{living: something to do while we’re waiting}

Charing Cross 546

I would bristle, when people said I “lived” in Scotland. I didn’t want to live in Scotland, and being here while Tech Boy was in school, it felt wrong to claim that decidedly exotic address. (Decidedly exotic for me – my first trip to the UK was to move here! I don’t get out much.) I didn’t want the envious looks or the critically raised brows, when people discovered how far from my family I had gone. I didn’t want anyone straining their ears to hear an accent when I spoke (and you do have to strain – for blending-in purposes, I’ve picked up word usage in four years, sure. But not a brogue. That’s just not going to happen; I think you must be born into it). I don’t live here – I’m just … visiting. A student. On a visa.

We never intended to stay here. The UK – US – and most world governments are increasingly hostile toward “furriners” who wash up on their shores. We knew we weren’t particularly wanted – especially as Visa rules grew more strict and university rates zoomed up – but it didn’t matter. We weren’t staying anyway.

Except, we’ve been asked to, for awhile longer.

It works out, since Tech Boy is required to do oral exams sometime in September (oh, hideous and scary British tradition), and a presentation for the department before his degree is conferred. He’s turned in the Paper of Hugely Monstrous Length, aka, the British thesis or the American dissertation (why couldn’t they settle on one name?!), and has found work with lovely people starting a company, which will keep us housed and fed between the present Now and the eventual Then when we will leave this place. So, as of September… and for however long after we will stay here, we will live in Scotland.


It’s a great spot for an American children’s lit writer to be, isn’t it? All the way over here.

Charing Cross 556

Really, that’s what freaked me out. I sometimes worry – especially when I have a book coming out – and maybe moreso, when I don’t? – that my agent and my editor are going to KILL ME if I don’t go home. That I’ll turn out to be invisible, that my nephews will forget me, and no one will recognize my name, or know my work, if I’m not somehow smack-dab in the Midwest or living with all the other cool kids in New York. These are the 3 a.m. sorts of thoughts which don’t make any real sense. Technology has made possible what would have been difficult and uncomfortable years ago. I can easily show up at a couple of big conferences a year – my introverted soul wouldn’t have borne any more than that even if I WERE in the States. Obviously, I didn’t live in New York — or in the Midwest, or in Austin, or in Vermont, or in whatever other children’s lit enclave has sprung up — to begin with. I didn’t live in my sister’s womb with my nephews. I lived in my little corner of the world, and had to write from there.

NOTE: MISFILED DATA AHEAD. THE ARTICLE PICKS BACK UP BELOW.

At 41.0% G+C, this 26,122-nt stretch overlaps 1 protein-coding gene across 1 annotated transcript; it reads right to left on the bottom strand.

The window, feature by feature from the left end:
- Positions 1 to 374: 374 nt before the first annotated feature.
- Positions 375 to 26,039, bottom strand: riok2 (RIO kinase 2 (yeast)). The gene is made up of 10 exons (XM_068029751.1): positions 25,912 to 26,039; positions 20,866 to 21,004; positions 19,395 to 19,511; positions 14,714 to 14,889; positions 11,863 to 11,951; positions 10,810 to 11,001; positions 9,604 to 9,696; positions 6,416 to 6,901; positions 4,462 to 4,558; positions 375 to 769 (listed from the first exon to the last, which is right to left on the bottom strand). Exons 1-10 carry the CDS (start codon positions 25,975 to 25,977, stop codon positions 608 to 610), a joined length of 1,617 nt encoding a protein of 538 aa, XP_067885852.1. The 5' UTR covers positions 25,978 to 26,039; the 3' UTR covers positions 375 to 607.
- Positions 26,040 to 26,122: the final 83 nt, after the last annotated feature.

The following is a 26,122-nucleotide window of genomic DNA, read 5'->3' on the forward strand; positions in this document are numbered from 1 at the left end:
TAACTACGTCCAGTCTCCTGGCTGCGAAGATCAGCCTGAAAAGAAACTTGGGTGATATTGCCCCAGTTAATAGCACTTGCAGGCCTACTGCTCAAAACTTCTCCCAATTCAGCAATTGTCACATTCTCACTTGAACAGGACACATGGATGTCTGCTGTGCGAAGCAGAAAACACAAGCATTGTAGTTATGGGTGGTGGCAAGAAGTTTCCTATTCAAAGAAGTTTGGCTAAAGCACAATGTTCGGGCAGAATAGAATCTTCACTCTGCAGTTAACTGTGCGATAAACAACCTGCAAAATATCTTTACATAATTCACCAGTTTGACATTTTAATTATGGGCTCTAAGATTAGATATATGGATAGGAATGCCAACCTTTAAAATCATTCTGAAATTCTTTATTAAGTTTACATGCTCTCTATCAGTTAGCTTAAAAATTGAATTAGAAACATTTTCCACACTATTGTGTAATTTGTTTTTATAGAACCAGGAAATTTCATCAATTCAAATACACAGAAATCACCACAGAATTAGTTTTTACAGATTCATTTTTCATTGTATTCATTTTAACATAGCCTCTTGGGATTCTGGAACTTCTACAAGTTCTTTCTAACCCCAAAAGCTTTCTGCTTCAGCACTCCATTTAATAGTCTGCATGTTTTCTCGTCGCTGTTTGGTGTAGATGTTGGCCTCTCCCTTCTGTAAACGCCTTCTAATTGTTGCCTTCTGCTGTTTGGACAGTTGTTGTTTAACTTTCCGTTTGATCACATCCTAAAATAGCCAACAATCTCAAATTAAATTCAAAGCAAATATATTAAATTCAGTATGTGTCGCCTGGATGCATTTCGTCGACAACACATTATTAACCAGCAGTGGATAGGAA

Which I will continue to do. Until such time as I get on a plane and come and see what you people are doing in your little corner of the world.

Meanwhile, an update on my writing life! (Aka: how randomly this writer’s mind works.)

It occurred to me the other day that I have been working, non-stop, on some project or another for a long while, and that at the conclusion of my last project – off to my freelance editor, the famous Sheila Ruth, Empress of YA Fantasy and Science Fiction (No, seriously. Empress. Bow. Thank you.) – I needed to stop and assess. My agent used to put out quarterly assessment notes about what was going on in the children’s lit field – what had sold here or there, and what the trends were, etc. etc. – so I thought I should call.

Charing Cross 552